I've just started listening to BUTB -- and I immediately feel something is missing. It is Simon Slater's ability not only to play up Cromwell's tenderness and regrets (as another reviewer mentions), but also (just by his tone of voice?) to underline Cromwell's modern-seeming, stepped-back distance from the events around him. As I read Wolf Hall, I felt that Mantel was portraying Cromwell as an early incarnation of a 20th century man, which gave me a truly new perspective on the much-told story of Henry VIII. Perhaps Slater was not available to read BUTB, or perhaps the choice of Vance was intentional. Maybe More's death has aged Cromwell and hardened him. In the early pages of BUTB, Cromwell no longer can summon his feelings of attraction to Jane Seymour, and his dead wife and daughters have become blood-soaked falcons intent only on prey. Perhaps the chill of Vance's narration better suits this book. I'll find out.
Beautifully and evocatively written, this is the story of the rise and fall of Anne Boleyn and her family. It is told through the eyes of Henry VIII's chief minister, Thomas Cromwell. King Henry appears to be a narcissistic psychopath, a problem if not caused by, certainly exacerbated by his lofty all-powerful political position.
Cromwell, on the other hand, is perfectly aware that what he is doing on the King's behalf is morally and legally wrong. He is simply doing his best to avoid being executed himself. If he takes a deadly revenge for verbal slights along the way he pretends not to enjoy it. At the beginning of this novel, Thomas Moore and Cardinal Wolsey, intimate advisers to the King, have already been publicly humiliated and executed. There is no benefit that would allow a shrewd person to get close to this monarch. He is dangerously paranoid and kills everyone he loves.
I'd particularly recommend this book to people who think capital punishment is a valid legal exercise and that public shaming serves some useful purpose. At one point Cromwell is asked by his son if he believes the queen and her "lovers" are guilty. He says, "They're guilty but not as charged." I have to wonder if, even in our own day, people are wrongfully convicted of crimes and even executed just to get them out of the way.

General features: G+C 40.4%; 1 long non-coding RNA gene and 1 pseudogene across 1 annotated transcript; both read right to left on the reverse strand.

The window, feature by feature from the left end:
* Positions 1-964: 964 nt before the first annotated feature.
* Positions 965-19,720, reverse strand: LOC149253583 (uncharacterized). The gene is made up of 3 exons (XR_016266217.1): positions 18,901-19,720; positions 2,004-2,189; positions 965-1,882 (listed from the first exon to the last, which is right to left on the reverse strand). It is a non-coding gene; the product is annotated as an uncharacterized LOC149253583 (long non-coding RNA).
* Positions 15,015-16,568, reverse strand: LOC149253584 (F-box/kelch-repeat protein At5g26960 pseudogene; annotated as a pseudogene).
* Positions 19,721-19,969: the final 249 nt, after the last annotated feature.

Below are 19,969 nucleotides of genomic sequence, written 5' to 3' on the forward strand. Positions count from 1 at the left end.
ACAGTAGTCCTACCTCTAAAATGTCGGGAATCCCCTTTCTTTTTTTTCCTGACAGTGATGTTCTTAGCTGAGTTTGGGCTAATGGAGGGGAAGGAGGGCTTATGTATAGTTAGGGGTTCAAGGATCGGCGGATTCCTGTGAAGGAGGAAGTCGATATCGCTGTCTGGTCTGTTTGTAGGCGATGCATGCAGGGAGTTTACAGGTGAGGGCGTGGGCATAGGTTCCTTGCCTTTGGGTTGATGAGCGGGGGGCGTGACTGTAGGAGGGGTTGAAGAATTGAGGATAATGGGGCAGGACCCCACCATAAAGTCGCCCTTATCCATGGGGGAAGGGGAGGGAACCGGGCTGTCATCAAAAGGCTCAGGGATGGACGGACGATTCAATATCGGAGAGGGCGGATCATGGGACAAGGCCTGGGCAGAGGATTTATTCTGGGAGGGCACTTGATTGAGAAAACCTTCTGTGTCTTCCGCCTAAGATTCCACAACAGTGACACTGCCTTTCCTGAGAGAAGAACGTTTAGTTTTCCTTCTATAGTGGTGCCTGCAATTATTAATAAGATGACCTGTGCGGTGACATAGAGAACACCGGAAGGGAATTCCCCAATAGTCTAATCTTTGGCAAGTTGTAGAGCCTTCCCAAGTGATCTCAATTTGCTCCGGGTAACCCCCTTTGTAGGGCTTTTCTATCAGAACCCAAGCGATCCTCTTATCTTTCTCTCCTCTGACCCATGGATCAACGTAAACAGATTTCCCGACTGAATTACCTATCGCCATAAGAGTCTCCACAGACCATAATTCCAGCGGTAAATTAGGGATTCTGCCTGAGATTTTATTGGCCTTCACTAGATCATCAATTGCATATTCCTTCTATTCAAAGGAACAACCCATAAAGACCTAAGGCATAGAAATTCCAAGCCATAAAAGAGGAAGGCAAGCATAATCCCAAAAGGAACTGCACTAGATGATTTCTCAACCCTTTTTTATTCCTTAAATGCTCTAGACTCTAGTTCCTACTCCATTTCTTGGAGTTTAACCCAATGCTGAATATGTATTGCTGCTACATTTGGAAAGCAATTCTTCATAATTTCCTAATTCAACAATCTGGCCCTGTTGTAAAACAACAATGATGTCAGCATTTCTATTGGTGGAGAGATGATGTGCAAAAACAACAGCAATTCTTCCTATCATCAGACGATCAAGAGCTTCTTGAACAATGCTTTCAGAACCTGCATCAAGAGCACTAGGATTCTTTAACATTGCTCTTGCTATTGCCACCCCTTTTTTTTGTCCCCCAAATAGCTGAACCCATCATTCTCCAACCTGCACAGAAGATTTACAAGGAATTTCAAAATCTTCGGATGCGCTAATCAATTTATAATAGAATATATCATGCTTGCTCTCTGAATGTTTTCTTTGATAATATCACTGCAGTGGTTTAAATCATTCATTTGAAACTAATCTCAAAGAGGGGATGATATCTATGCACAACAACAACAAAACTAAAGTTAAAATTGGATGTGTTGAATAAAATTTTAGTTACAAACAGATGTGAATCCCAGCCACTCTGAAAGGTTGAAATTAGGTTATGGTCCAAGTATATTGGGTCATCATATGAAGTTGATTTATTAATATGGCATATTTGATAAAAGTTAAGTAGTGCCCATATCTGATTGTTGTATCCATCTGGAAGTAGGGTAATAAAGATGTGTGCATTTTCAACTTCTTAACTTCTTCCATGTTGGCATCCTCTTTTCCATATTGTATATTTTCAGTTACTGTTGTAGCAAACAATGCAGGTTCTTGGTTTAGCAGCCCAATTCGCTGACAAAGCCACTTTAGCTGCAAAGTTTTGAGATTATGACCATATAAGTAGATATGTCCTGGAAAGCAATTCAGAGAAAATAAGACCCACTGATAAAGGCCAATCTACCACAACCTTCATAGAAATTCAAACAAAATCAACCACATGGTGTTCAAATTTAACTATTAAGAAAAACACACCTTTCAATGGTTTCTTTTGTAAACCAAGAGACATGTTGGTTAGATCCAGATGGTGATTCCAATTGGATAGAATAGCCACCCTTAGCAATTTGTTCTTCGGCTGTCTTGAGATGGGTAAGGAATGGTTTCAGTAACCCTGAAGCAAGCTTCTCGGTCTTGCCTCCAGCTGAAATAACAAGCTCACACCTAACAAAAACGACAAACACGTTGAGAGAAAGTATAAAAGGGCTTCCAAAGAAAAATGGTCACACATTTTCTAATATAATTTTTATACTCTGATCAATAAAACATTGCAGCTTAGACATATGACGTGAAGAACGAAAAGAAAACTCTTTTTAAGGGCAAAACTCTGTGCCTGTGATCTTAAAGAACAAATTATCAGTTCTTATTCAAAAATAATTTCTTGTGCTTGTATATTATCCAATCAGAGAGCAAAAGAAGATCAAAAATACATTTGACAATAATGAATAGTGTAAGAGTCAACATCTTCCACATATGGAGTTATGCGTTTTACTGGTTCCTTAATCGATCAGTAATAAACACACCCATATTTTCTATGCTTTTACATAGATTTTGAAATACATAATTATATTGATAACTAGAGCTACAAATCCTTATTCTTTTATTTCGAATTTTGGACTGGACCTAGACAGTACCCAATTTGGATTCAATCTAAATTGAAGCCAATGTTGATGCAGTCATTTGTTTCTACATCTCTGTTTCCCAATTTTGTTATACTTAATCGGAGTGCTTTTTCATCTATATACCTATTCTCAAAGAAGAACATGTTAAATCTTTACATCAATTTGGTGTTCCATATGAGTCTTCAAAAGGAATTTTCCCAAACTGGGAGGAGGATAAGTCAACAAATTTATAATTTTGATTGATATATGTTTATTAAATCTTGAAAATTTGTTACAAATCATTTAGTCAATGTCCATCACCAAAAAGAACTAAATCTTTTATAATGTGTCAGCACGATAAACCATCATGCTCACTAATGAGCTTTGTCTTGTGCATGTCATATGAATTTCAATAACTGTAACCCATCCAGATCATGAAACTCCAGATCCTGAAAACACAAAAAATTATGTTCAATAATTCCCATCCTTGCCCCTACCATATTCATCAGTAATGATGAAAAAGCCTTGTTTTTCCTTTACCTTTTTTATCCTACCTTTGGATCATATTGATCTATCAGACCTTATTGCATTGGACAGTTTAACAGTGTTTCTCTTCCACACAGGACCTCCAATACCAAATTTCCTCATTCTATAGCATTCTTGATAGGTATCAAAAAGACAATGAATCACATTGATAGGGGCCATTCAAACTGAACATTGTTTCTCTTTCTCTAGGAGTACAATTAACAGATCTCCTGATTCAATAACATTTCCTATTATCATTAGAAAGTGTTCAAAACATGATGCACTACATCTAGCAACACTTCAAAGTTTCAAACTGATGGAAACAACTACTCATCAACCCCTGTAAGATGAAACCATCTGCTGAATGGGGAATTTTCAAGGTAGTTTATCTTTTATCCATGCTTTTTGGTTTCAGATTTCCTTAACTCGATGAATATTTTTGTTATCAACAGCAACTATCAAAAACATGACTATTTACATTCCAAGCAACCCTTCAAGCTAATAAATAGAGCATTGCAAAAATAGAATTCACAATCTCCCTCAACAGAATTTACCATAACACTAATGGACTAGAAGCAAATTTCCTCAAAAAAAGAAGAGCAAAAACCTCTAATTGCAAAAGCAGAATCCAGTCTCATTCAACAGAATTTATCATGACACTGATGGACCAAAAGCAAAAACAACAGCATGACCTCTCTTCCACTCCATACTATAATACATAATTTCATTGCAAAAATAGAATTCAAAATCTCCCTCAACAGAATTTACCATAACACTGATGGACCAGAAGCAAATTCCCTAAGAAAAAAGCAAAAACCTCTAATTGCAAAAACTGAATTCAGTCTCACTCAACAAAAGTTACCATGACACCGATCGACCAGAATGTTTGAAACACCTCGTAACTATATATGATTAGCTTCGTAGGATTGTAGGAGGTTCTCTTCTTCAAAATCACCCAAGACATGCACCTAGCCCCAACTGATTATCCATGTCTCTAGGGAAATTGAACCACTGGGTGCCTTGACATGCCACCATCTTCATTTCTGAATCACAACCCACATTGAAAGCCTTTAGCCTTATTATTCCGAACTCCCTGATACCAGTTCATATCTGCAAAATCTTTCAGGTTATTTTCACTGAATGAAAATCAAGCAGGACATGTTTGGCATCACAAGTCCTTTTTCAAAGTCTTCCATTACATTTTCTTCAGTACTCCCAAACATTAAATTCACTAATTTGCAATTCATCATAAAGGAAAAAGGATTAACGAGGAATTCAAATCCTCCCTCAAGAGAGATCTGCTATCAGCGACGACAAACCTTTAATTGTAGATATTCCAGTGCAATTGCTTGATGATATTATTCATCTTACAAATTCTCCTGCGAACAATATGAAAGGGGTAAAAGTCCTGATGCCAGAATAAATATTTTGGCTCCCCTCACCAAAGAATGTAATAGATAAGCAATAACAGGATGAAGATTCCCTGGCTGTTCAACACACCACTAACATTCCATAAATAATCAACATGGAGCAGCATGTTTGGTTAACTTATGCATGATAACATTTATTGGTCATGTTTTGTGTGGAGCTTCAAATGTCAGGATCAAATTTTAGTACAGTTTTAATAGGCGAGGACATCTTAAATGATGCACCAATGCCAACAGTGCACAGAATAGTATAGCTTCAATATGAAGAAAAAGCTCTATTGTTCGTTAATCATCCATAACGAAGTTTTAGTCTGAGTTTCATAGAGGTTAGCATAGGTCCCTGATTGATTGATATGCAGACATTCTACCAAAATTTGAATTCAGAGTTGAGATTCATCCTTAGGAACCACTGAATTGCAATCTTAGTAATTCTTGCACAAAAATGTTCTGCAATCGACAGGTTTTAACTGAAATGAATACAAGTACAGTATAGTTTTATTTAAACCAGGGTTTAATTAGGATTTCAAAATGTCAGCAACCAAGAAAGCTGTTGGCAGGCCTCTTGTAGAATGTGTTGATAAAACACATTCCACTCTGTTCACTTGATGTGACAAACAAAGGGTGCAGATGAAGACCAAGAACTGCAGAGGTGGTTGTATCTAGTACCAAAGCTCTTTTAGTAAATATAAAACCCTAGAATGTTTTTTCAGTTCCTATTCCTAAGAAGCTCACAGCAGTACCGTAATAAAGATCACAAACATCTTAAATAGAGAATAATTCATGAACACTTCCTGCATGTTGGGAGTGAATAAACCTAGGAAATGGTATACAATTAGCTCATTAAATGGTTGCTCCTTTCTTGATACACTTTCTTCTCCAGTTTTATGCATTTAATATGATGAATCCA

This is a book teeming with great characters. Nonetheless I became most interested in Thomas Cromwell the protagonist. His thinking is obtuse. His decisions as sly at Machiavelli's. His ability to see three moves ahead in this dangerous and hypocritical court lifestyle raised him from a blacksmith's abused son to The Earle of Essex.
I have and Simon Vance is one of the finest readers of audio books we have currently. His work is consistently engaging and well-researched. His pronunciation is nearly flawless.
Honestly I'd be apprehensive about getting close to anyone in this scenario. I don't think my life would be worth the price of the dinner. That said I'd probably enjoy a conversation with the Princess Elizabeth even at her young age in this story. She was the one who survived and to some extent lifted England out of the depression of these dark days. She did not survive because she had so many supporters. She survived because she knew when to hold back and when to push forward.
Beautifully written, suspenseful, loaded with both physical and mental action. Historical fiction doesn't get better than this.
It's hard to overstate just how good this novel is. Mantel breathes life into characters we have vague notions of from our history books. A rumination on power, survival, and human folly, "Bring Up the Bodies" is flat-out terrific. It works as a stand alone book, but for the complete experience, precede it by reading Wolf Hall.
I can't wait for volume three.